Comes along another person who needs a loan of 10,000. He can put another crypto as a collateral (>10,000 worth) into that smart contract and now if he tries to run away with that money, smart contract will automatically liquidate his holdings and pay you back.

Flash Loan:

Flash loan is another interesting use case of crypto borrow and lending. It is a loan worth of millions of dollars given to you for about 10 odd seconds.

If you could buy Ethereum for $10 on CoinDCX and then sell it for $11 on Binance, theoretically you can make a dollar every time you did that and so you can use what we call is a flash loan to literally borrow millions of dollars. You don’t have to put any money down you just write a flash loan to borrow 10 million dollars and tell it to go buy Ethereum for ten dollars and then immediately sell it for 11. Ten seconds later you pay back the original loan. This way, you made a million dollars minus the fees that you had to pay for borrowing. These fees are small because the lender knew that you would have to pay them back and that it was for a very short period of time. Performing such an arbitrage is impossible in traditional finance.

C. Decentralized Exchanges:

If you have travelled abroad, you would know the pain of converting INR into USD or Euro. The rates of conversion are as high as 10% in some areas and you end up losing a lot of value of your money because of that. These exchanges are centralized and are managed by governments.

However, decentralized exchanges like Uniswap or Pancakeswap are running with zero intervention from the governments. One could swap multiple types of coins and tokens on these exchanges. People who want to earn interest on their crypto come and lock up their funds in these exchanges, thus creating liquidity pools. This enables seamless barter of coins with the help of code. (More on liquidity pools in upcoming blogs). The price is also less than 0.5% in most cases.

D. Insurance:

Let’s zoom out and think. What is insurance at a fundamental level? Nothing but a series of ifs and buts right? If X event occurs, pay Y amount to the beneficiary. Insurance companies use algorithms and ML models to evaluate the past history of a driver and come up with a fixed cost of insurance called premium.

Why can’t we just automate this thing using smart contracts? Say a farmer wants to purchase crop insurance. We could code a smart contract that would say if the rainfall for the entire year was less than an average of 90mm, the farmer will be paid a sum of 1L. Farmer could be charged Rs. 5000 for this insurance.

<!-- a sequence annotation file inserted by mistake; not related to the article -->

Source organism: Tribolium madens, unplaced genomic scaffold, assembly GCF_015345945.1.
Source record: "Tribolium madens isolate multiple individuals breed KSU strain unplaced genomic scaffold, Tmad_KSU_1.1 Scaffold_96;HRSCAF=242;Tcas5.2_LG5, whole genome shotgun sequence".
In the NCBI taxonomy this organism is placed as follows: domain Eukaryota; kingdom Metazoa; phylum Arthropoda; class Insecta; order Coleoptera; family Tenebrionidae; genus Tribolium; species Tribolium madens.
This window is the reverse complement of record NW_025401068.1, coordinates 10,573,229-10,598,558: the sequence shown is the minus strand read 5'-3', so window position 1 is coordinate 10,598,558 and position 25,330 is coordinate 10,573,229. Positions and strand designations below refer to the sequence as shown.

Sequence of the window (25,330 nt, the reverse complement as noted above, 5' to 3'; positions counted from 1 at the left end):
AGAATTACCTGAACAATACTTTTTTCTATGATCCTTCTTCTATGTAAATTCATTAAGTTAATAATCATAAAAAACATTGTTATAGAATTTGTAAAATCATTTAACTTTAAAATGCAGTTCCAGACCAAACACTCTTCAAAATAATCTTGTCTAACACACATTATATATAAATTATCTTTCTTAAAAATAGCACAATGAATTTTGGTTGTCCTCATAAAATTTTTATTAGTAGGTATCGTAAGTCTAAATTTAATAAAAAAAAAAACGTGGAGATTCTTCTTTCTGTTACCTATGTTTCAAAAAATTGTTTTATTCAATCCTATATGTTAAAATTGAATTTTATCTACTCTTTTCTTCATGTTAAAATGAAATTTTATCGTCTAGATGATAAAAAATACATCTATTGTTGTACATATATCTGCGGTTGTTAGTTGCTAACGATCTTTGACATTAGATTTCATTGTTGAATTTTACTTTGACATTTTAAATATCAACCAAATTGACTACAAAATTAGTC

But how does a smart contract measure rainfall? Well, its using something called oracles which connect real world to the cryptoverse. This definitely deserves another blogpost. For now, let’s assume it is absolutely possible.

E. Margin Trading:

Before diving into how DeFi turbocharges the margin trading, for the uninitiated, let’s cover what are we talking about.

Say you want to buy a stock of Reliance which is trading at Rs. 1000 right now. For buying this stock, you need a loan of Rs. 1000. You put a down payment of Rs. 200 and borrow this money to buy a stock.

Scenario 1:

Say Reliance jumps to Rs. 1500. You book your profits, and pay back the remainder of loan of Rs. 800. Your total profit becomes 1500-800=Rs. 700. In other words, you almost tripled your money even though the stock only moved up by 50%.

Scenario 2:

This time around say the stock starts falling. From a Rs. 1000, price starts falling to a level of 900, 850 and 800. At this point, bank asks you to sell the stock and pay back your entire debt. You finally end up losing your down payment of Rs. 200 and the loan fee.

One thing is established here for sure. Margin is a really powerful tool to jumpstart.

And just like every other domain, Defi margin is much better than traditional systems. Let’s find out how:

  • For margin in CeFi, the fees is usually quite high (>5%). On the other hand, it is less than 0.5% in DeFi.
  • Margin isn’t accessible to everyone in traditional finance. There are constraints like trader’s profile, background etc. As you might’ve guessed, everyone’s welcomed in DeFi
  • KYC is another factor hindering the mass adoption of margin in CeFi.

Conclusion:

Each one of these five use cases of Decentralized finance or DeFi deserve a blogpost of their own. This field is so vast and revolutionary that it is all set to overtake CeFi with a storm. I am super excited to see the developments here.

What about you?

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Until Next Time. . .

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On a side note, I use CoinMarketCap for all my crypto related research. You can access it through multiple modes. Sharing the links below:

rgvdudeja
A techno manager by profession and a hardcore geek at heart. I love to poke my nose into tasks where other usually gave up on. My hobbies include, reading about latest trends in tech industry, playing guitar and yes, memes!
http://pandatechiein.wordpress.com